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Final Essay on The Balloon

Norman Rankin

Eric Rettberg

ENLT 2514

May 6th, 2014

“I Saw the Sign”

Symbols are often used in literature. Even more, during the time when American Modernist reigned in literature, their usage of symbols didn’t stop at minute details within the story, they sometimes made major objects and even the actual structure of the story symbols. One author that we have studied that made a major “object” a symbol in their story was Donald Barthelme. More specifically, Donald Barthelme used a specific symbol to signify hope throughout the story that will be talked about in this paper. In Donald Barthelme’s story, The Balloon, the physical balloon can signify many things, but one major thing it symbolizes is the hope of the speaker. With how the balloon is portrayed and with how the speaker explains his rational for the balloon, we can see how the balloon is a symbol of hope for many, but specifically a symbol of hope for the speaker during a dark time for him.

To begin with, in Donald Barthelme’s The Balloon, we are presented with a massive object called “the balloon” that the speaker lets loose in New York. Throughout the story, many different (if you will) observations are given about the balloon too describe its form, appearance, or just all around presence in the area. For example, the balloon was referred to at different times with words such as smooth, square corners, bulging, unlimited, etc. This provides us, or rather does not provide us with, a defined shape for this balloon. This is important because it eludes at the fact that the actual physicality of this object is not as simple as that of a regular balloon or object. This not only makes us question how real (in a sense) the balloon actually is, but also that this balloon possibly means something more; as in, rather than it just being a normal object, it’s a more symbolic object left for possible interpretations. This can also be seen when we further evaluate what is said about the balloon.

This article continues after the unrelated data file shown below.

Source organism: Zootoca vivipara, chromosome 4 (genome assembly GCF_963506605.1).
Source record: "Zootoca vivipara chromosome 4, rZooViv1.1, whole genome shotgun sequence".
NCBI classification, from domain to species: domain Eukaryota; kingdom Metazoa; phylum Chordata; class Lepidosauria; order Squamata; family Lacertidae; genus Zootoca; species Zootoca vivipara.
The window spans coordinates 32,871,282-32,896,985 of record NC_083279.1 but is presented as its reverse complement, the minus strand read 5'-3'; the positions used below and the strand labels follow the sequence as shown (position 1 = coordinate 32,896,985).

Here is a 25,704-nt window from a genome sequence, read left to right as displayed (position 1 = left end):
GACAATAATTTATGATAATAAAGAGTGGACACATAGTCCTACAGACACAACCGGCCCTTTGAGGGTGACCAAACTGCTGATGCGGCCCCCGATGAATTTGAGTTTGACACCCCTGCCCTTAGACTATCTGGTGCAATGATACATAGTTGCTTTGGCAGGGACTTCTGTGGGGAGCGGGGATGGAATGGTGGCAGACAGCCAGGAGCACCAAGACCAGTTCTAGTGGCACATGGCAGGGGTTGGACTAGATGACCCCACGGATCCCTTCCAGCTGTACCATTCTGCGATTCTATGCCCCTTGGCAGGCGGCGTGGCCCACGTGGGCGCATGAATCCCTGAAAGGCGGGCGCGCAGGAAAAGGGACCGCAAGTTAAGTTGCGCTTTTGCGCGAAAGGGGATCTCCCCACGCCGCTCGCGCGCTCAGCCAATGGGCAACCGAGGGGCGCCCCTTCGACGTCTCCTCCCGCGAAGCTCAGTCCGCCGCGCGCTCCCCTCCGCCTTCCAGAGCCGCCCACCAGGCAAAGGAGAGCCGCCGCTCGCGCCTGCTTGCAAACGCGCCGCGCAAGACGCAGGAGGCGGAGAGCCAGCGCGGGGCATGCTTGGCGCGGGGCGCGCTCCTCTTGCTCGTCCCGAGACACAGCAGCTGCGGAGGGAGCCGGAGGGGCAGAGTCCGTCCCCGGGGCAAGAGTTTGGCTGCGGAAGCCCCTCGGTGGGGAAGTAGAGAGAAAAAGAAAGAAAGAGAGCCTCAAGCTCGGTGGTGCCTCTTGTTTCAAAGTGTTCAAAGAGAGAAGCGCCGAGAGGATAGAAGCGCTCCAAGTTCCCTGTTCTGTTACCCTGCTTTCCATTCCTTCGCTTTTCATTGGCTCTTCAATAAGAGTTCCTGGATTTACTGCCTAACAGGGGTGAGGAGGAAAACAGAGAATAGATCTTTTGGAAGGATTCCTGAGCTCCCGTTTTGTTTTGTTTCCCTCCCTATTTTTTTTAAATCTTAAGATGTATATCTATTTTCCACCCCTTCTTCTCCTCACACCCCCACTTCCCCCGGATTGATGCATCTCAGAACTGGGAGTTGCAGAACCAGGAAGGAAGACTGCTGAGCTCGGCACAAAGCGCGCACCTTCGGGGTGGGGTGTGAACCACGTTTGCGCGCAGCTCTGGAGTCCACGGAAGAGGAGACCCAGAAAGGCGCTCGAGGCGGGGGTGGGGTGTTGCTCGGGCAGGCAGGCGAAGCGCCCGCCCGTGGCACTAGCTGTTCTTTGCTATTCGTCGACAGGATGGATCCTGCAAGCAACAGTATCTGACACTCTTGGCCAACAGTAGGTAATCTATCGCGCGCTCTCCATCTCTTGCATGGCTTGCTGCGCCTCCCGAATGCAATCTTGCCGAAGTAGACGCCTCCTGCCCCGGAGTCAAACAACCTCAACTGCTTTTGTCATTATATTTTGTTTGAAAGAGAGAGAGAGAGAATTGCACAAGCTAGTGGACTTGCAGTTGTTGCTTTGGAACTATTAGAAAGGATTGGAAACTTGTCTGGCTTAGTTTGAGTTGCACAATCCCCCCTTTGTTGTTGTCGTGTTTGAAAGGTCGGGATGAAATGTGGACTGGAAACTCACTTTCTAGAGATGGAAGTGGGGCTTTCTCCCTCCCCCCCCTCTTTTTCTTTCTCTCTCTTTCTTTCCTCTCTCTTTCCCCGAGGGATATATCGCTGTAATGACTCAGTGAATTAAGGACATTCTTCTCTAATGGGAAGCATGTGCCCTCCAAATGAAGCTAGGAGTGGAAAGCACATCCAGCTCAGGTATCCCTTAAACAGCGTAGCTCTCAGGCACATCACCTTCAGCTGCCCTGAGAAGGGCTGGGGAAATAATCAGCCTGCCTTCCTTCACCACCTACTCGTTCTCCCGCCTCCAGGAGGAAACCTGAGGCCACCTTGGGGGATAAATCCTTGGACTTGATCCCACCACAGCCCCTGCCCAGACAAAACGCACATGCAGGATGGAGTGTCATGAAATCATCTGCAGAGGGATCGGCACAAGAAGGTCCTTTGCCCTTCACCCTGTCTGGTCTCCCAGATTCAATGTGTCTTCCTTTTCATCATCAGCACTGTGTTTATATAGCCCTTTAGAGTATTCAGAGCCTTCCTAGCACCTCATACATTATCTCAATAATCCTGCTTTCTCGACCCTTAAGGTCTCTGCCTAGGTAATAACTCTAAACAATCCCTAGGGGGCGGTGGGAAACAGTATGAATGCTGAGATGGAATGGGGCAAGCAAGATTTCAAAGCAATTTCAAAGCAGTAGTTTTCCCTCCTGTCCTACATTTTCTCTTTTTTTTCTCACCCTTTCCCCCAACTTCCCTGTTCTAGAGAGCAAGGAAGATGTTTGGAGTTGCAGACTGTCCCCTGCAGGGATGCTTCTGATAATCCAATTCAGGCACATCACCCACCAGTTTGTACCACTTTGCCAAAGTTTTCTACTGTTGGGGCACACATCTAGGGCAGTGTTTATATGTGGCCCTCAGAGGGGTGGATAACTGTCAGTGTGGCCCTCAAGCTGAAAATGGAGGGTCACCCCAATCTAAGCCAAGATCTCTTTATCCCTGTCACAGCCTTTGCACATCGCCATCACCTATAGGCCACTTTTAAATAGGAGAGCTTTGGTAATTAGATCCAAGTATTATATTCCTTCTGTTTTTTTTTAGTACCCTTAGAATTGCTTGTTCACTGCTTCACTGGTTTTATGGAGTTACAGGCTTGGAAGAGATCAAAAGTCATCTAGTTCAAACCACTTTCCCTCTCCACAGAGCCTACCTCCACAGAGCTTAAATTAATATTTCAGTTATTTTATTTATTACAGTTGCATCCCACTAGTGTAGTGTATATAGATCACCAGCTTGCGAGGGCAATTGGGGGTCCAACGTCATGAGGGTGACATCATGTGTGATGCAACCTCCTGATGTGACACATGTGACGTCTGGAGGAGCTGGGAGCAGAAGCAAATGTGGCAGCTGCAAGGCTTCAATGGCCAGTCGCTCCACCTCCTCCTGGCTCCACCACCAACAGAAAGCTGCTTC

Throughout the story, the balloon is treated as this grand thing that all of the people of the area notice. This presented importance of the area, along with its lack shape, holds somewhat of a religious undertone towards the balloon. A starting example of this can be seen early on when the speaker states “…there were no situations, simply the balloon hanging there-muted heavy grays and browns for the most part, contrasting with walnut and soft yellows” (Barthelme p. 605). This along with the previously presented size of the balloon provides a similarity between it and the Sun. Throughout history, the Sun has been seen as not only a symbol of hope, but it has also been an icon for religion; as it is often seen as a god, related to gods, a God in itself, or the halo that is always portrayed being behind Jesus. Some might say that this is very speculatory, however, this is a very possible interpretation of the story if we keep in mind that Donald Barthelme struggled with religion in his house (specifically with his mother). There are also points throughout the story that seem as if they can be related to how religion and discrepancies with the Sun have been viewed throughout history. For instance, a little bit after the beginning, the speaker begins telling how people saw the balloon as interesting, how they sought meaning in it, how some felt hostility and frustration towards it, and that “…secret test conducted by night that convinced them that little or nothing could be done in the way of removing or destroying the balloon…” (Barthelme p. 605-606). All of these statements seem a bit extreme if this were simply just some balloon. However, when looked at as a symbol for hope and/or religion that many find there hope in, it makes more sense because people have always had such feeling towards where others find hope and have been known to try to persecute each other for it sometimes while masking the meanings of the persecutions to the public. Despite all these interpretations given by others in the story about the speaker’s balloon, it is important to look at how the speaker describes the balloon himself.